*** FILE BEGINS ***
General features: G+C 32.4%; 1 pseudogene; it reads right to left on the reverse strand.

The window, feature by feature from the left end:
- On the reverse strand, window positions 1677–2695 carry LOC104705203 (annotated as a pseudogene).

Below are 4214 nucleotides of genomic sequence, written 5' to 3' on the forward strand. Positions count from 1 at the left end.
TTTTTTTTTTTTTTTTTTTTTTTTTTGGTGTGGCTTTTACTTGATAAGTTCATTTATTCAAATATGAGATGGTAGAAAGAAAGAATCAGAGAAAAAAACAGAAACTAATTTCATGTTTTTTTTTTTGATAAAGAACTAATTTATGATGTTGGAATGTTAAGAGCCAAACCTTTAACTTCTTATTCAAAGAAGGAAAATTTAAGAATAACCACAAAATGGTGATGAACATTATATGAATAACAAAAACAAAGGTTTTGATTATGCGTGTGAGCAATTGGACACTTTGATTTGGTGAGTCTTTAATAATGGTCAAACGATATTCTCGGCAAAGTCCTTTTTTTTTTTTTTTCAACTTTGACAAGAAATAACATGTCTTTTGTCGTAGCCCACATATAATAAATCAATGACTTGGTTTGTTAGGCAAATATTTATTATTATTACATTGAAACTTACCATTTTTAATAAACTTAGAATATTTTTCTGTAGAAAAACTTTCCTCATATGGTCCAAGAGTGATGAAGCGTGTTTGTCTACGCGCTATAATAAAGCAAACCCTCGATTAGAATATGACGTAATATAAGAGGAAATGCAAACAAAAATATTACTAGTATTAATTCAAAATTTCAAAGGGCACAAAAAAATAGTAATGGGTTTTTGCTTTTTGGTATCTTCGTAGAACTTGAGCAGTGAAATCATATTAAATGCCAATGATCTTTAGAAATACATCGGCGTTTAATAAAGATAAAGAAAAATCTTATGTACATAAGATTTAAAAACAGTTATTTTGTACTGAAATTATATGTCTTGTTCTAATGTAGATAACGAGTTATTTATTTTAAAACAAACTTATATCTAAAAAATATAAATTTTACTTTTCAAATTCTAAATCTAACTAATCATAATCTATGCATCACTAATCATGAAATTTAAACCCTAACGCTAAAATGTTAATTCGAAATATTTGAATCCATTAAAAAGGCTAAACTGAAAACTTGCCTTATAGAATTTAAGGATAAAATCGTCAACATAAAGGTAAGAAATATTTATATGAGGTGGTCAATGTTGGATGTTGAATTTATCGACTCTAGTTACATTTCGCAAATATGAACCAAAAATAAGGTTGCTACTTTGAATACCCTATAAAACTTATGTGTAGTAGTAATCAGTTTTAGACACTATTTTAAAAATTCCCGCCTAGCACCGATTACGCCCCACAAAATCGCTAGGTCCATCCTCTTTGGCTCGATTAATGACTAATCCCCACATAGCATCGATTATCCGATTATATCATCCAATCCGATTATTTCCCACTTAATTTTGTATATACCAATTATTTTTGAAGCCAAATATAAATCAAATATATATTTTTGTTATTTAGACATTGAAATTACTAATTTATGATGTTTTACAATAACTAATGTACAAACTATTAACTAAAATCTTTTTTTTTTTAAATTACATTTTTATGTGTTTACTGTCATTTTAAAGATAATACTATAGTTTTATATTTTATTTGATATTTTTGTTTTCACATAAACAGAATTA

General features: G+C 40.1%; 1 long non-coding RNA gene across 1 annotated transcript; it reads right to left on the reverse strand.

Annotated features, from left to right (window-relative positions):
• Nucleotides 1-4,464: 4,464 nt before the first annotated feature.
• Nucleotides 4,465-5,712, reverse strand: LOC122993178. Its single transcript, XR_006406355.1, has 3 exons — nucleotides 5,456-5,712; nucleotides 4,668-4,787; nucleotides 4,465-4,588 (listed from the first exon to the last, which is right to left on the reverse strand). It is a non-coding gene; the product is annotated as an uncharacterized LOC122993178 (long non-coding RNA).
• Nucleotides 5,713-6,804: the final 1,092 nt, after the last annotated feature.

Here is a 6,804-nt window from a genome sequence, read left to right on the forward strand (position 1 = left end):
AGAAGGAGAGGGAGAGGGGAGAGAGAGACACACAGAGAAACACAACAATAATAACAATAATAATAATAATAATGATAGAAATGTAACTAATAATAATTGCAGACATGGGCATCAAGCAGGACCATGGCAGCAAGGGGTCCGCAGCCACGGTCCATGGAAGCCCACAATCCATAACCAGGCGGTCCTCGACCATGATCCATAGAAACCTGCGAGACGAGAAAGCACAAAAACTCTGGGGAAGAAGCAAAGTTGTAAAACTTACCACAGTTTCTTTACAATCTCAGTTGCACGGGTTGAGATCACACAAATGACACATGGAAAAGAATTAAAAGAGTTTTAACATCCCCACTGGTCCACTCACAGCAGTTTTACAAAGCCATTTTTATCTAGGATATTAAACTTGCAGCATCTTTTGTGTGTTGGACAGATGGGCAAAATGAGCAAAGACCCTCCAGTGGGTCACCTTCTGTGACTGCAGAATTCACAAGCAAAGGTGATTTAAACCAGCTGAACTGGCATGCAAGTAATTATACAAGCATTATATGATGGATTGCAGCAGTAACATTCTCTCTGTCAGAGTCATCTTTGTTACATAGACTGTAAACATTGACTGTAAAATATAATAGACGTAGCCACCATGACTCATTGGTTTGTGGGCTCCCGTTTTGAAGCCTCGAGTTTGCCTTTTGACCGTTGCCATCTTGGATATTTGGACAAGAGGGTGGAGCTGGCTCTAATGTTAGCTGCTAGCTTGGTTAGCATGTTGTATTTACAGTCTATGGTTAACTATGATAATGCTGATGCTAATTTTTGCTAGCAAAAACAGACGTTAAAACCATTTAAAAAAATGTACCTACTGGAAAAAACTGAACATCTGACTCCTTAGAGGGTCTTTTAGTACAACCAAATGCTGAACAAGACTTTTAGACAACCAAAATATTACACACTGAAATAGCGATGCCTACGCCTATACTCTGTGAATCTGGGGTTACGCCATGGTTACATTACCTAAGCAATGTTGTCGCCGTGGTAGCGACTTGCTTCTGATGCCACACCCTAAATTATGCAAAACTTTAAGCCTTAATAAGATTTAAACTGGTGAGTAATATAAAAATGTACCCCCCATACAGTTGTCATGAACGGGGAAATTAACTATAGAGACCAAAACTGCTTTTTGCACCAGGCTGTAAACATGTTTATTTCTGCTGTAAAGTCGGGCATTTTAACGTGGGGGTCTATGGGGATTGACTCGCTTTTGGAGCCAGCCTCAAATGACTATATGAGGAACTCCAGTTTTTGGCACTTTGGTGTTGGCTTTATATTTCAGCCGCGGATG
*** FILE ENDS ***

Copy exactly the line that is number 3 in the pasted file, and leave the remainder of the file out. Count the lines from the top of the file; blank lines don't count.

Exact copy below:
- On the reverse strand, window positions 1677–2695 carry LOC104705203 (annotated as a pseudogene).